Love Letter To My Grown-Up Children

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Kaila and Kieran–Austalia, January 2016

Dear Kieran and Kaila,

I hope you don’t mind that I’m openly sharing this personal peek into my heart. I was going to mail this letter, but then I thought about all the other mamas who are where I am or will be one day and I wondered if they needed words to attach to the jumble of emotions that are inevitably part of this “letting go” process.

I can’t believe this moment took me by surprise. After all, I’ve had two decades to prepare for it. Still, it hit me pretty hard that you two are turning 18 and 21 in just a matter of days. The reality of what that means has left me a bit breathless, and to be honest, a lot scared.

I feel like I’m short on time, and I wonder about all the things I left unsaid and untaught and undone. Never did I think it would be so hard. I always thought moms knew instinctively what to do to settle their babies, and to conquer life for their children, and then to launch their adults, ready to face life’s challenges.

But I quickly found out I was not one of those moms!

I was a blundering mom, trudging my way through every new phase wondering what the right thing to do was. I was sure I was going to have to pay for your counseling sessions one day (thank you for sparing me that expense…so far 🙂 ). Every day, I asked God to parent you because I was certain I was messing it all up on a large scale. It’s okay if you agree. You still turned out amazing despite me.

But here I am again.

Kayla's first day in the world--Feb 8, 1998

Kaila’s first day in the world–Feb 8, 1998

Trudging through.

Scared.

Asking myself questions like,

“Did you know how much I loved you or were you unsure of the priorities of my life?”

“Did I hold you enough while there was still time or did I let my to-do list trump my heart?”

“Did I model to you how to love your spouse and live with their best in front of you, or did you see me seek my own way over Dad’s too often?”

“Did Dad and I prepare you to be a servant in your homes and communities by modeling that or did you see too often that our flesh and selfishness took over?”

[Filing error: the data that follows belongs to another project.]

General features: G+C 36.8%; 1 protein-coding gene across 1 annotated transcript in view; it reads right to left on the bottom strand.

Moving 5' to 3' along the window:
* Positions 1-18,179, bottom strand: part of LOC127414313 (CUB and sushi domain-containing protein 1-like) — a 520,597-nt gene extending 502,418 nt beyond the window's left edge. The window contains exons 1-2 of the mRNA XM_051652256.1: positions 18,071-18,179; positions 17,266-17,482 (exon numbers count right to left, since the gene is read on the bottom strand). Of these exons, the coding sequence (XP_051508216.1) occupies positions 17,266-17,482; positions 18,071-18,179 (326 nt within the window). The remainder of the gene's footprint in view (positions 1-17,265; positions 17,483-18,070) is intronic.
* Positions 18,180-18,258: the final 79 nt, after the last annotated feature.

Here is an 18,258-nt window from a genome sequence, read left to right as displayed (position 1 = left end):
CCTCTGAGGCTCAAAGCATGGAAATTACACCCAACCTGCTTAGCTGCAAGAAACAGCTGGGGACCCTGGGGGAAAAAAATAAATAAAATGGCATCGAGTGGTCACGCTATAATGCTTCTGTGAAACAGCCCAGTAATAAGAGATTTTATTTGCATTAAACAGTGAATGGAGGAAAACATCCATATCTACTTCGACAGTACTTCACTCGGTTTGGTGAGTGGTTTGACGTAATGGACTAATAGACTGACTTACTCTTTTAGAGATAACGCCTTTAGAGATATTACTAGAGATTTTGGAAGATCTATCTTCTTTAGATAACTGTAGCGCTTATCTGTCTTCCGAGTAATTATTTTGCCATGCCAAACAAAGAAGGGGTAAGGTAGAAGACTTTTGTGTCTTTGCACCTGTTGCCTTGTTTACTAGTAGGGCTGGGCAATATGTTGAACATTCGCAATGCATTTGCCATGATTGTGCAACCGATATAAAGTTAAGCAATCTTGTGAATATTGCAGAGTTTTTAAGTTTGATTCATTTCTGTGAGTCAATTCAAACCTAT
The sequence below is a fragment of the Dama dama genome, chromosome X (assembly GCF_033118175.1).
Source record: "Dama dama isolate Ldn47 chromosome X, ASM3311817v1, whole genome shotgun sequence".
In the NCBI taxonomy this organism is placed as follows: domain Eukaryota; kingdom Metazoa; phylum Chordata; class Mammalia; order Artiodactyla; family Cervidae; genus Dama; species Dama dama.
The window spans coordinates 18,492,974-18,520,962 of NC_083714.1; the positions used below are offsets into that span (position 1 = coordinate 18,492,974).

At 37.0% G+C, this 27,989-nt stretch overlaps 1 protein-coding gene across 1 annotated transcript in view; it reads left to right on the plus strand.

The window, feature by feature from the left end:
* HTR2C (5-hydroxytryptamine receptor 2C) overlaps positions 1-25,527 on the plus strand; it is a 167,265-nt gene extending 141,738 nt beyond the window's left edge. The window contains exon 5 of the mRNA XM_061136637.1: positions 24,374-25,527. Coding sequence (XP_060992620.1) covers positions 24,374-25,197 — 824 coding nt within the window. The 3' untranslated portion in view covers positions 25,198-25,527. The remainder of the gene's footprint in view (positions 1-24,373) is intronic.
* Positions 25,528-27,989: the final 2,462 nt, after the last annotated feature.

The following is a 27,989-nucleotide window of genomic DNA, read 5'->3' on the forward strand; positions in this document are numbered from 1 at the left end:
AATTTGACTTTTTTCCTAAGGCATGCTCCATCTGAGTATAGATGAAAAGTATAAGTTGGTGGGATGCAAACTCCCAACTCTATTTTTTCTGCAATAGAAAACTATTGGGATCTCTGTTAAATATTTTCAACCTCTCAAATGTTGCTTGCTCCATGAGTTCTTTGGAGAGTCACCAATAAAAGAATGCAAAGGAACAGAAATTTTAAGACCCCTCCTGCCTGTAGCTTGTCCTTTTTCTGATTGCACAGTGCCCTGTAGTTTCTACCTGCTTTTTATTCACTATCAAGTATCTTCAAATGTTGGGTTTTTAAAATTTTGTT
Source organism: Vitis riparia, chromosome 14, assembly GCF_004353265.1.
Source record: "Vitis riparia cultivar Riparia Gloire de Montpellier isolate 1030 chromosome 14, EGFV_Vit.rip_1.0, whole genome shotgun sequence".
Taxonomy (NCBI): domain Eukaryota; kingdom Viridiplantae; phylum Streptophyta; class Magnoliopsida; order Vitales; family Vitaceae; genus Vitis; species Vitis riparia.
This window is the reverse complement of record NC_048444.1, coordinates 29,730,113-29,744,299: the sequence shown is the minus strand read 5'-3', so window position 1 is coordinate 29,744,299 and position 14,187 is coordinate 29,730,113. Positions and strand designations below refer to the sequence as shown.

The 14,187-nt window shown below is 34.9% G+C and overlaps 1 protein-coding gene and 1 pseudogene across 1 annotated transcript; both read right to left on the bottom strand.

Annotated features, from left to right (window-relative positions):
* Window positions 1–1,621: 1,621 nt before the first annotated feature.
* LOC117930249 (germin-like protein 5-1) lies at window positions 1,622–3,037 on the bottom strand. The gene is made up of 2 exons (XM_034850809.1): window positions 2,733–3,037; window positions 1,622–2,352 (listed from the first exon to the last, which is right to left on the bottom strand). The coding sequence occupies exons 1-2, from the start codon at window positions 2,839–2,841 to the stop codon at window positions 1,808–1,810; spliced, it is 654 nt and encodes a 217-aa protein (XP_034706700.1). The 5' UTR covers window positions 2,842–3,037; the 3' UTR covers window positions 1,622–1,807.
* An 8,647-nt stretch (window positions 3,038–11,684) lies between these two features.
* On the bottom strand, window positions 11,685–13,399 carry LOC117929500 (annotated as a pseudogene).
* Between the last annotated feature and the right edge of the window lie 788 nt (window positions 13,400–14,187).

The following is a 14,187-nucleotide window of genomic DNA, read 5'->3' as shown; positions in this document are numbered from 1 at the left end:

“Did we authentically live out our faith before you, or did we cripple your faith with our own weaknesses and doubts?”

“Did Dad and I teach you how to really build a life and a home and give you the tools to do it?”

Those questions and more keep wiggling their way into my consciousness and making me feel a sense of urgency at the disappearing days. I can’t take back the years. I can only pause in this blink of a moment to tell you what I hope you already know, but want to make sure you do.

1—I have failed you and will continue to fail you, but God never will. He is a perfect parent who is never too tired to listen, or too selfish to see what you need, or too insecure to handle all your emotions. He is always good, always kind, always right. He will never let you down. Ever.

2—I’m sorry. I am. You know I could list a gazillion ways I got it wrong. I never meant to. I’ve prayed through the years that the scripture be fulfilled that claims, “Love covers a multitude of sins.” If my love isn’t enough, I know God’s is.

3—Love others better than they love you. Love without fear of getting hurt or getting behind. Love when it’s hard. Be the one who says, “I’m sorry.” Be the one who forgives first. Be the one who gives in. It may not gain you the promotion, or the recognition or even any appreciation, but it will allow you to live a life without regret.

4—Be patient with me as I release you. I once was your home. My heart beat to keep you alive. It always will. Only, you’re grown-ups now. You don’t need me for survival anymore, but I’ll forget that sometimes. Not because I don’t trust you, but because I’m learning how to trust you to the One who has been the true Sustainer of your lives all along. It’s hard but I’m trying.

Friends always.

Friends always.

5—I am so, so proud of you. You are amazing. There aren’t enough words to fully convey that to you. Of all the things I’ve accomplished in my life, nothing compares to our family collectively and individually. Not because I take the credit. But because you are evidence of a Living God who can and will do what I cannot. He traded my inadequacies for His sufficiency. I asked Him to parent you and He did. The proof is in the fact that you look more like him than you do me.